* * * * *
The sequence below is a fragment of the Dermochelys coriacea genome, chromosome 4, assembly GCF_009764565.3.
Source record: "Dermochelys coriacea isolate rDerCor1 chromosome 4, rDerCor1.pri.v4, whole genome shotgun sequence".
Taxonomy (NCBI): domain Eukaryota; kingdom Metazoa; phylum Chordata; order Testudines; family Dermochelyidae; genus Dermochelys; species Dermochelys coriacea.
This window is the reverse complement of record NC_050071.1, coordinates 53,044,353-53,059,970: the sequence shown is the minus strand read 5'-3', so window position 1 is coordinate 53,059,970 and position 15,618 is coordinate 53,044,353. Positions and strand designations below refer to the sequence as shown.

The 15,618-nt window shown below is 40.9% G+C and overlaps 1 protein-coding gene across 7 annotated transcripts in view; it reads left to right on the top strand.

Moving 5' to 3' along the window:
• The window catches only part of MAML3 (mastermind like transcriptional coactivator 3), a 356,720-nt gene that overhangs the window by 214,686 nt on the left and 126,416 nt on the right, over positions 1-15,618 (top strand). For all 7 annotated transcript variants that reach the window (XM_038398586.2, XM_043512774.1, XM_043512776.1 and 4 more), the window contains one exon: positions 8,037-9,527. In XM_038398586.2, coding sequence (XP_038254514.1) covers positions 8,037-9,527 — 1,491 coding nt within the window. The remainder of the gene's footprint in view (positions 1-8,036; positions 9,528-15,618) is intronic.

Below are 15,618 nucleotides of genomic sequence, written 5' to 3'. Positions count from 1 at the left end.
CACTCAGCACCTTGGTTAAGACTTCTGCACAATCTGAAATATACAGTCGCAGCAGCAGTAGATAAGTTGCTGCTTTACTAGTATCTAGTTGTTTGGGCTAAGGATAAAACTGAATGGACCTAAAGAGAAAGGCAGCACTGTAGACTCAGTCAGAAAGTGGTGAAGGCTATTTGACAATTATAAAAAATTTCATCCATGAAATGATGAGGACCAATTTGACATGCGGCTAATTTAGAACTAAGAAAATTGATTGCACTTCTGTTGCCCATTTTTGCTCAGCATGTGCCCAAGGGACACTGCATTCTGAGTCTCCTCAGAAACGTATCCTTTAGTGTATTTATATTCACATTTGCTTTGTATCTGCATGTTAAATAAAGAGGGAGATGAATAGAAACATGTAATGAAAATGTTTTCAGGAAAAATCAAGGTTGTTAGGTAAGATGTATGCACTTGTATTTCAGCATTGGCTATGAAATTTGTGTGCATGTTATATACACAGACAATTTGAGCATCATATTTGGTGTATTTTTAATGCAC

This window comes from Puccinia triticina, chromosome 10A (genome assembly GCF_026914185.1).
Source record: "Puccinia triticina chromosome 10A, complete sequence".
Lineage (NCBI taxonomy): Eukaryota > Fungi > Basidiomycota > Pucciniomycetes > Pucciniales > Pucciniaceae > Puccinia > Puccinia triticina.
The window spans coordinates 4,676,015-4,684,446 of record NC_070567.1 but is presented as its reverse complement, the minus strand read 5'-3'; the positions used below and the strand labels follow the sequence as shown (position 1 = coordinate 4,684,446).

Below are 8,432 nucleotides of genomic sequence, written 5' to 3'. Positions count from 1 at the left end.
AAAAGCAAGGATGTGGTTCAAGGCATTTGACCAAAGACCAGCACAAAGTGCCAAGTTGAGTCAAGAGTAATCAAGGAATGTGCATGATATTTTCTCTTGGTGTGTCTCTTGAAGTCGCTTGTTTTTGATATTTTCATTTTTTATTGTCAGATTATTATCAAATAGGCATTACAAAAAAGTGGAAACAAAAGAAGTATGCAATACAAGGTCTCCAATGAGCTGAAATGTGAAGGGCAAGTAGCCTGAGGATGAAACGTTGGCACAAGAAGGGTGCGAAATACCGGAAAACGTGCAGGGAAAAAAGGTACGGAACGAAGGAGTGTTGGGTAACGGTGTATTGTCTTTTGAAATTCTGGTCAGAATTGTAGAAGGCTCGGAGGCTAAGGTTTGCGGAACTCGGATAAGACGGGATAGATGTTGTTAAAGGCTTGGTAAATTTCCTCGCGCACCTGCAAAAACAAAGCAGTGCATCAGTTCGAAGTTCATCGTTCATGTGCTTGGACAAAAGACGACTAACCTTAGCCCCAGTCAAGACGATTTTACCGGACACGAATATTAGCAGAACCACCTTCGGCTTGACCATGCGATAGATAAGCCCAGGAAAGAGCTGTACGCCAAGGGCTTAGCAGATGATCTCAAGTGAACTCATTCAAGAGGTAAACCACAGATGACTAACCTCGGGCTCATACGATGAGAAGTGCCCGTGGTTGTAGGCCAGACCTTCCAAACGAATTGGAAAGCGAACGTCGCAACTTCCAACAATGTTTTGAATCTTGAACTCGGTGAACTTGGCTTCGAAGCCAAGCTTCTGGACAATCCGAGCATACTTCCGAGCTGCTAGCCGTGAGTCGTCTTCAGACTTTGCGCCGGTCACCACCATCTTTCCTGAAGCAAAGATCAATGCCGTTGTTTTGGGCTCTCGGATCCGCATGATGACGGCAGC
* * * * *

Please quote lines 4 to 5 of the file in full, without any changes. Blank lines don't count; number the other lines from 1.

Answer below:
This window is the reverse complement of record NC_050071.1, coordinates 53,044,353-53,059,970: the sequence shown is the minus strand read 5'-3', so window position 1 is coordinate 53,059,970 and position 15,618 is coordinate 53,044,353. Positions and strand designations below refer to the sequence as shown.

The 15,618-nt window shown below is 40.9% G+C and overlaps 1 protein-coding gene across 7 annotated transcripts in view; it reads left to right on the top strand.